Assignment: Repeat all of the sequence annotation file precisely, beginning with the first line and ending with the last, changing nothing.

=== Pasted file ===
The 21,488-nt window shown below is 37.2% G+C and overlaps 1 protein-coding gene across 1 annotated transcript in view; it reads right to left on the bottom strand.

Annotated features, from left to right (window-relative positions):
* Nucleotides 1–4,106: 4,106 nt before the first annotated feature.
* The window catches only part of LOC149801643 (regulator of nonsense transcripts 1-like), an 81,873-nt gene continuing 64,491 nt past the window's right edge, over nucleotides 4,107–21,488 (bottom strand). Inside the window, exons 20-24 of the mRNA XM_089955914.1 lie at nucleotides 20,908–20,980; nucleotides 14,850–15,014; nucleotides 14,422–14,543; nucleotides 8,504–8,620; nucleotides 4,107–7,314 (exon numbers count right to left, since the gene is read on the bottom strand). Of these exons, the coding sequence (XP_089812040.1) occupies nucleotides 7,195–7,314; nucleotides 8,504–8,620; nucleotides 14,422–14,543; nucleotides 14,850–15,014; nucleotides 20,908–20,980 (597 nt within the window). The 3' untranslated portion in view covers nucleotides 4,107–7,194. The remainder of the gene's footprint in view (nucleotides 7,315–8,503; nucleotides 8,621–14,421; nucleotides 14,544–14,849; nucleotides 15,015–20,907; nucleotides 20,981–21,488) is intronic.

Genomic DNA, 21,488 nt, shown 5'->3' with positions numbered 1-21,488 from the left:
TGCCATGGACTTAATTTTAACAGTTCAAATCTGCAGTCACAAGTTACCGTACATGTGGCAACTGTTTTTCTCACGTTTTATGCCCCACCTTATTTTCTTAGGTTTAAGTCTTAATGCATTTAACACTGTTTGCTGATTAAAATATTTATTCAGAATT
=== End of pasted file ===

The 21,488-nt window shown below is 37.2% G+C and overlaps 1 protein-coding gene across 1 annotated transcript in view; it reads right to left on the bottom strand.

Annotated features, from left to right (window-relative positions):
* Nucleotides 1–4,106: 4,106 nt before the first annotated feature.
* The window catches only part of LOC149801643 (regulator of nonsense transcripts 1-like), an 81,873-nt gene continuing 64,491 nt past the window's right edge, over nucleotides 4,107–21,488 (bottom strand). Inside the window, exons 20-24 of the mRNA XM_089955914.1 lie at nucleotides 20,908–20,980; nucleotides 14,850–15,014; nucleotides 14,422–14,543; nucleotides 8,504–8,620; nucleotides 4,107–7,314 (exon numbers count right to left, since the gene is read on the bottom strand). Of these exons, the coding sequence (XP_089812040.1) occupies nucleotides 7,195–7,314; nucleotides 8,504–8,620; nucleotides 14,422–14,543; nucleotides 14,850–15,014; nucleotides 20,908–20,980 (597 nt within the window). The 3' untranslated portion in view covers nucleotides 4,107–7,194. The remainder of the gene's footprint in view (nucleotides 7,315–8,503; nucleotides 8,621–14,421; nucleotides 14,544–14,849; nucleotides 15,015–20,907; nucleotides 20,981–21,488) is intronic.

Genomic DNA, 21,488 nt, shown 5'->3' with positions numbered 1-21,488 from the left:
TGCCATGGACTTAATTTTAACAGTTCAAATCTGCAGTCACAAGTTACCGTACATGTGGCAACTGTTTTTCTCACGTTTTATGCCCCACCTTATTTTCTTAGGTTTAAGTCTTAATGCATTTAACACTGTTTGCTGATTAAAATATTTATTCAGAATT